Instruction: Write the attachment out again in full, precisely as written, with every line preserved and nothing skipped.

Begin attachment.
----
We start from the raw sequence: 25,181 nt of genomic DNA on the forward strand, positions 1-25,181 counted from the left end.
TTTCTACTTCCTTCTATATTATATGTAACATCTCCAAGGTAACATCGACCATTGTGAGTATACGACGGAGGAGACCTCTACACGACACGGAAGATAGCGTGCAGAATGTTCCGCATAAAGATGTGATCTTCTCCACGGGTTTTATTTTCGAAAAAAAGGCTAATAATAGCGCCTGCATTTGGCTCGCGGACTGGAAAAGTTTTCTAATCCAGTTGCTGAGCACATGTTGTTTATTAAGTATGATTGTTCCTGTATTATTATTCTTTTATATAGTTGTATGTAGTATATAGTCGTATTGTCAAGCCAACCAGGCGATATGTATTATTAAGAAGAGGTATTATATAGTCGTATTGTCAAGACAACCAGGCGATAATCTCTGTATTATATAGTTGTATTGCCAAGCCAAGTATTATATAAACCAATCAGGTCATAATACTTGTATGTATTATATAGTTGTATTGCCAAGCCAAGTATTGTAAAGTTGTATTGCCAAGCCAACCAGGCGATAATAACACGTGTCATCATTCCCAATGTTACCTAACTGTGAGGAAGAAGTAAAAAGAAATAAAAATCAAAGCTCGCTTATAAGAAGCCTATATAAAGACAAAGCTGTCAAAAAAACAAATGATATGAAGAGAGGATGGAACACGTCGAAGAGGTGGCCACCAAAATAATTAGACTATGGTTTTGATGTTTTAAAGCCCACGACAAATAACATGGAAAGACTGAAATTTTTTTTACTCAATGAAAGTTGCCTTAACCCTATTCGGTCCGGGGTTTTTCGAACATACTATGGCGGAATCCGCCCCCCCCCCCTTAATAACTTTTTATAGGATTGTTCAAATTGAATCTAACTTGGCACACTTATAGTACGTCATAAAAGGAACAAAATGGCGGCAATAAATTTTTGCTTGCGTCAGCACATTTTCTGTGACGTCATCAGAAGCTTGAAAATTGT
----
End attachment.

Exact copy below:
We start from the raw sequence: 25,181 nt of genomic DNA on the forward strand, positions 1-25,181 counted from the left end.
TTTCTACTTCCTTCTATATTATATGTAACATCTCCAAGGTAACATCGACCATTGTGAGTATACGACGGAGGAGACCTCTACACGACACGGAAGATAGCGTGCAGAATGTTCCGCATAAAGATGTGATCTTCTCCACGGGTTTTATTTTCGAAAAAAAGGCTAATAATAGCGCCTGCATTTGGCTCGCGGACTGGAAAAGTTTTCTAATCCAGTTGCTGAGCACATGTTGTTTATTAAGTATGATTGTTCCTGTATTATTATTCTTTTATATAGTTGTATGTAGTATATAGTCGTATTGTCAAGCCAACCAGGCGATATGTATTATTAAGAAGAGGTATTATATAGTCGTATTGTCAAGACAACCAGGCGATAATCTCTGTATTATATAGTTGTATTGCCAAGCCAAGTATTATATAAACCAATCAGGTCATAATACTTGTATGTATTATATAGTTGTATTGCCAAGCCAAGTATTGTAAAGTTGTATTGCCAAGCCAACCAGGCGATAATAACACGTGTCATCATTCCCAATGTTACCTAACTGTGAGGAAGAAGTAAAAAGAAATAAAAATCAAAGCTCGCTTATAAGAAGCCTATATAAAGACAAAGCTGTCAAAAAAACAAATGATATGAAGAGAGGATGGAACACGTCGAAGAGGTGGCCACCAAAATAATTAGACTATGGTTTTGATGTTTTAAAGCCCACGACAAATAACATGGAAAGACTGAAATTTTTTTTACTCAATGAAAGTTGCCTTAACCCTATTCGGTCCGGGGTTTTTCGAACATACTATGGCGGAATCCGCCCCCCCCCCCTTAATAACTTTTTATAGGATTGTTCAAATTGAATCTAACTTGGCACACTTATAGTACGTCATAAAAGGAACAAAATGGCGGCAATAAATTTTTGCTTGCGTCAGCACATTTTCTGTGACGTCATCAGAAGCTTGAAAATTGT